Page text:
I was really surprised at the skill progression system in the game, which is a lot deeper than I expected at first. There are lots of upgrades that can be obtained like the aforementioned arrow bomb, in addition to general stat boosts, more gold find, faster speed, and so on. You can also use gold to buy “Relics,” tokens of power that can be trigger extra abilities during play, as well as a handful of new costumes.
For the most part, this is the Gauntlet we all remember. There are hidden rooms, waves of enemies to defeat, monster portals to stop before the screen becomes overrun, bosses to master and figure out on the fly — and of course, that damn exploding food. There are core spokes of the dungeon wheel that are static and never change, but the majority of the game is procedurally generated to give a different experience every time.
Higher difficulties like Hard and Unfair present greater challenges with not only more difficult monsters, but the mechanic of forcing you to acquire “Skull Coins” with points, which are the only way to revive — if you run out, it’s game over. On the flipside you get a lot more gold for taking on the challenge, which gives you a nice sense of risk/reward.
The only major issue I had with the game was the art style. Rather than draw inspiration from my favorite Gauntlet games like Legends and Dark Legacy, which have bright, exaggerated visuals, 2014’s iteration is more akin to the classic series and the darker Seven Sorrows. A lot of the levels tend to blend together, and despite the fact that each role plays differently, the camera is so zoomed out that it’s tough to really admire their character models. The new announcer also isn’t nearly as iconic as the one in the console era.
On other hand, everything is very clean. From the game’s simplistic user interface to its smooth frame rate, it’s easy to see where everything is without getting lost. Little touches like color sparks emanating from each class go a long way in terms of breaking up the chaos, and even with online play the game ran at a smooth pace. Speaking of online play, the system that’s in place right now is that I’d call the definition of adequate, and lacks any real bells and whistles.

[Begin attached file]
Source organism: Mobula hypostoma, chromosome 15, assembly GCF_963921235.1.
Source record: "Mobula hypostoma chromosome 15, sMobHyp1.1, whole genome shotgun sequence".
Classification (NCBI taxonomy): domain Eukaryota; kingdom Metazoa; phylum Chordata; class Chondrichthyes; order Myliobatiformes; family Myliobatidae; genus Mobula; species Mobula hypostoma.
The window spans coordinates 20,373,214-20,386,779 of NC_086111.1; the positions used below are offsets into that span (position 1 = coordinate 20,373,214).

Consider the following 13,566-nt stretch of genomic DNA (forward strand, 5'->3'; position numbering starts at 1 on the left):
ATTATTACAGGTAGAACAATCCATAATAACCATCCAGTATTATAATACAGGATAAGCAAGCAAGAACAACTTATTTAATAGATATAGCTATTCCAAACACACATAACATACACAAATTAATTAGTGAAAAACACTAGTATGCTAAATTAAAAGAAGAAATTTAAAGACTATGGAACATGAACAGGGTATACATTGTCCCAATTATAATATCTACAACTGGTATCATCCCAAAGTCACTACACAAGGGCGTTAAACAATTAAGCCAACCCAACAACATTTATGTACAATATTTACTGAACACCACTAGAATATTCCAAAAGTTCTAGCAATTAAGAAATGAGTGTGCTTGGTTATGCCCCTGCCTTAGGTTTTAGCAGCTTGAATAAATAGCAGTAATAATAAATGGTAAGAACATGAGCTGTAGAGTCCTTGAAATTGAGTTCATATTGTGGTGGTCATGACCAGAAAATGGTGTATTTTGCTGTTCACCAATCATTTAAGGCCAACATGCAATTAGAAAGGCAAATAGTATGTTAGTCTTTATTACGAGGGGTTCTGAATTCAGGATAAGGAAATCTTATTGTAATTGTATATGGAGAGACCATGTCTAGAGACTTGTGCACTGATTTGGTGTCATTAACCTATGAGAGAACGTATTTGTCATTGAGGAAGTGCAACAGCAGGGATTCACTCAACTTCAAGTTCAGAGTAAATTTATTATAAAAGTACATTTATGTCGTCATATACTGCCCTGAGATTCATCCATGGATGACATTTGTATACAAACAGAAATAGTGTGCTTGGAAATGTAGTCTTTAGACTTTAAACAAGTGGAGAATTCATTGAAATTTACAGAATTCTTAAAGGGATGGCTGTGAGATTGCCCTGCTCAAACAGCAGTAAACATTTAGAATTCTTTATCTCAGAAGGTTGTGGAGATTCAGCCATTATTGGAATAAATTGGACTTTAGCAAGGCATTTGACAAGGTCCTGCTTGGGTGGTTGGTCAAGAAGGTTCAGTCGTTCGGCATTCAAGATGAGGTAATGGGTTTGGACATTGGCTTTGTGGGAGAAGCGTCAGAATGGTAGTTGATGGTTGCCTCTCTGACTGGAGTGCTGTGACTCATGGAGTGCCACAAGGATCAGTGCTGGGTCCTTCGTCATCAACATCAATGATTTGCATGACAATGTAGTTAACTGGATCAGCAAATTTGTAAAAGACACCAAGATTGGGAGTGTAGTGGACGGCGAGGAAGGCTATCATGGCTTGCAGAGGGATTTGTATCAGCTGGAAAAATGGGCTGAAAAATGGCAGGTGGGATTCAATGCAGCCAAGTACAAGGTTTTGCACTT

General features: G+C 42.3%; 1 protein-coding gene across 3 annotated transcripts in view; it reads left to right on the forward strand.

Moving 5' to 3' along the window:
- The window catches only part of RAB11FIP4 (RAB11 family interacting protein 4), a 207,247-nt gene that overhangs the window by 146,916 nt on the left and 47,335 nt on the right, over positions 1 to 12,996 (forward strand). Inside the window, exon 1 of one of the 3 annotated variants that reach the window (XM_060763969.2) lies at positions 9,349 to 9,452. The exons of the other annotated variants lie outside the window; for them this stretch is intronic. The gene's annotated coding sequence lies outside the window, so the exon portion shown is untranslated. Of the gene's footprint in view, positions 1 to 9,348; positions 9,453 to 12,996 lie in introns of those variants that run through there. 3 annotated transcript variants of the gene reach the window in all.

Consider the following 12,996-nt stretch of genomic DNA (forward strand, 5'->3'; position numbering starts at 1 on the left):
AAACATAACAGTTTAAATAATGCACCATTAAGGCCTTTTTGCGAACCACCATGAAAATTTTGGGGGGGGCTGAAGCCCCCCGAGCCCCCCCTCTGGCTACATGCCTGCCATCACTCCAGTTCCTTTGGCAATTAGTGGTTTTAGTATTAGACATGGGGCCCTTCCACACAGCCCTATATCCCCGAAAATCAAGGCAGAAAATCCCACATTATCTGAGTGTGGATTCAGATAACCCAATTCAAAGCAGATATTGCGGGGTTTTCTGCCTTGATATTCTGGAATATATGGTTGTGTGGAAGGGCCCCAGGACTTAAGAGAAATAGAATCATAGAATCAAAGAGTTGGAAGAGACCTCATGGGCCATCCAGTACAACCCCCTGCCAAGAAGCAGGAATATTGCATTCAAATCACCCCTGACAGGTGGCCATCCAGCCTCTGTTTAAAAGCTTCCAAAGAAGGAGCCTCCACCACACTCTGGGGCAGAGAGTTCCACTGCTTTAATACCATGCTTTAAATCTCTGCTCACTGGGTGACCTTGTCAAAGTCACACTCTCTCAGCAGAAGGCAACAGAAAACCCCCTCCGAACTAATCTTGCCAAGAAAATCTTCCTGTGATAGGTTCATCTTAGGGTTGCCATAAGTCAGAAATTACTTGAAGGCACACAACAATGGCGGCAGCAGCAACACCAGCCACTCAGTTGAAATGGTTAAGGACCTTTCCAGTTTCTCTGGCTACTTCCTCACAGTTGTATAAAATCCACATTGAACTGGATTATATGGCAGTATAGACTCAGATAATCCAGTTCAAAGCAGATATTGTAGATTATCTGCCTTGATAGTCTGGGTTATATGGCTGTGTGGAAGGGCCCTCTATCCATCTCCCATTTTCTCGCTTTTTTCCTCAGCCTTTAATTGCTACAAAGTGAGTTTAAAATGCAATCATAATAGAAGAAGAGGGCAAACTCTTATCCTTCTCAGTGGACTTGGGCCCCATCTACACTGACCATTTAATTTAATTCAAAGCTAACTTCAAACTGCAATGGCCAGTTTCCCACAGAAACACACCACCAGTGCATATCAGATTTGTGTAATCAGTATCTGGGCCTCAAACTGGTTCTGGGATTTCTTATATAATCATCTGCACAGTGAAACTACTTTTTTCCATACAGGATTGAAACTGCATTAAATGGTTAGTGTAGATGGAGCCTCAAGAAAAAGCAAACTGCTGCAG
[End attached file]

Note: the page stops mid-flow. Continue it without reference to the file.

There aren’t elaborate lobby options (or drop-in joining), but it’s easy to either invite or meet up with friends, or open up a game to the general public.I tested out how long it took to fill a sample size of 10 games after starting a new session, and there was an average of 60 seconds that passed before it was full. For reference, everyone has to pick a different character, so it’s beneficial to spread your play between all four since each of them have a different leveling track. Even online, players share the same screen as if they were playing on a console on the TV. You could also spring for local co-op.
Gauntlet is a polished game that does right by its predecessors. It’s a great mix of both old and new school sensibilities, and despite the fact that the art style isn’t as pronounced as it could have been, the actual core of the game is very sound. With the addition of online play to the series, this one will have legs for quite some time and deserves a spot in the Gauntlet pantheon.